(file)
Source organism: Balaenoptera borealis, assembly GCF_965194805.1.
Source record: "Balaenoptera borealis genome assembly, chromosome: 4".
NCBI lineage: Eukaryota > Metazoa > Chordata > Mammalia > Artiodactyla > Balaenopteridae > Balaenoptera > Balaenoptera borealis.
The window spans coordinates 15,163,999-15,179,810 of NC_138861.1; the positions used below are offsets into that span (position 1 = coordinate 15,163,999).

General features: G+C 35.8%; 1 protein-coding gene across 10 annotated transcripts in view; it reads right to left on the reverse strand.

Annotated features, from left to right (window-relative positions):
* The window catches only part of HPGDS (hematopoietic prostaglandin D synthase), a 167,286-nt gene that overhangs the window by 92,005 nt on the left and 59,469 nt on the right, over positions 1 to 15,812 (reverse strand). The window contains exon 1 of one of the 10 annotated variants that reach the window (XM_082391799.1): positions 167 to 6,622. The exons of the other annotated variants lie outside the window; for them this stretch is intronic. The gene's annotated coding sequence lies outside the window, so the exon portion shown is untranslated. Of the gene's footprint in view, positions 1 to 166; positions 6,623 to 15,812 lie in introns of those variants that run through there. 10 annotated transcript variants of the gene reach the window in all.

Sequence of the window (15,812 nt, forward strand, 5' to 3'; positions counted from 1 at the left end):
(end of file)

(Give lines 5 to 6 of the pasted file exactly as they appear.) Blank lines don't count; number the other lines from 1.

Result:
General features: G+C 35.8%; 1 protein-coding gene across 10 annotated transcripts in view; it reads right to left on the reverse strand.

Annotated features, from left to right (window-relative positions):